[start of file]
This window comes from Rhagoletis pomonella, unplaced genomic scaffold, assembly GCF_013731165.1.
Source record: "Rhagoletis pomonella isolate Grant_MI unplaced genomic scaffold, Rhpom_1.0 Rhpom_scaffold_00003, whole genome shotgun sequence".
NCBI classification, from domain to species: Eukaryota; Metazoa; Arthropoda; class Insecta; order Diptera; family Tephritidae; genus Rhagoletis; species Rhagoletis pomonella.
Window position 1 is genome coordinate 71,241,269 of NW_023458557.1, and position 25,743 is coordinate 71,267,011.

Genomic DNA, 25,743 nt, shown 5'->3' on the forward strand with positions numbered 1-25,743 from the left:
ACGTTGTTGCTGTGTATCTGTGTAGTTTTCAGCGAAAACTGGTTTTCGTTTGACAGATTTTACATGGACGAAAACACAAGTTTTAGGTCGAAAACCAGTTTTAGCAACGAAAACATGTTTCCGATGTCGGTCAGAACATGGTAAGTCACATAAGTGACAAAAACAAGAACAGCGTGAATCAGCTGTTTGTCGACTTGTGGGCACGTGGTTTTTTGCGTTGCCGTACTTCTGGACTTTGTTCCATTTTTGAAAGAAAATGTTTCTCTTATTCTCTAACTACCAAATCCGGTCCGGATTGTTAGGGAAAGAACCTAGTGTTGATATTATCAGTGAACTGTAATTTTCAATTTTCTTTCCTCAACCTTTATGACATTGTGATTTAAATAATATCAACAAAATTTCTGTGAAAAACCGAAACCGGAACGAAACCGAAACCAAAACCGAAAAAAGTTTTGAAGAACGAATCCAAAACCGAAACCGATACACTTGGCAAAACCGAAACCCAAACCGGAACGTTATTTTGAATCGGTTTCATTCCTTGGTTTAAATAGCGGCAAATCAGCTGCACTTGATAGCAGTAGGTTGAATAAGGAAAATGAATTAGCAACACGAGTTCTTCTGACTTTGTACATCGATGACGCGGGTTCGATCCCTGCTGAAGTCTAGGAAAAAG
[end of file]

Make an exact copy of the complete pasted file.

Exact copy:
This window comes from Rhagoletis pomonella, unplaced genomic scaffold, assembly GCF_013731165.1.
Source record: "Rhagoletis pomonella isolate Grant_MI unplaced genomic scaffold, Rhpom_1.0 Rhpom_scaffold_00003, whole genome shotgun sequence".
NCBI classification, from domain to species: Eukaryota; Metazoa; Arthropoda; class Insecta; order Diptera; family Tephritidae; genus Rhagoletis; species Rhagoletis pomonella.
Window position 1 is genome coordinate 71,241,269 of NW_023458557.1, and position 25,743 is coordinate 71,267,011.

Genomic DNA, 25,743 nt, shown 5'->3' on the forward strand with positions numbered 1-25,743 from the left:
ACGTTGTTGCTGTGTATCTGTGTAGTTTTCAGCGAAAACTGGTTTTCGTTTGACAGATTTTACATGGACGAAAACACAAGTTTTAGGTCGAAAACCAGTTTTAGCAACGAAAACATGTTTCCGATGTCGGTCAGAACATGGTAAGTCACATAAGTGACAAAAACAAGAACAGCGTGAATCAGCTGTTTGTCGACTTGTGGGCACGTGGTTTTTTGCGTTGCCGTACTTCTGGACTTTGTTCCATTTTTGAAAGAAAATGTTTCTCTTATTCTCTAACTACCAAATCCGGTCCGGATTGTTAGGGAAAGAACCTAGTGTTGATATTATCAGTGAACTGTAATTTTCAATTTTCTTTCCTCAACCTTTATGACATTGTGATTTAAATAATATCAACAAAATTTCTGTGAAAAACCGAAACCGGAACGAAACCGAAACCAAAACCGAAAAAAGTTTTGAAGAACGAATCCAAAACCGAAACCGATACACTTGGCAAAACCGAAACCCAAACCGGAACGTTATTTTGAATCGGTTTCATTCCTTGGTTTAAATAGCGGCAAATCAGCTGCACTTGATAGCAGTAGGTTGAATAAGGAAAATGAATTAGCAACACGAGTTCTTCTGACTTTGTACATCGATGACGCGGGTTCGATCCCTGCTGAAGTCTAGGAAAAAG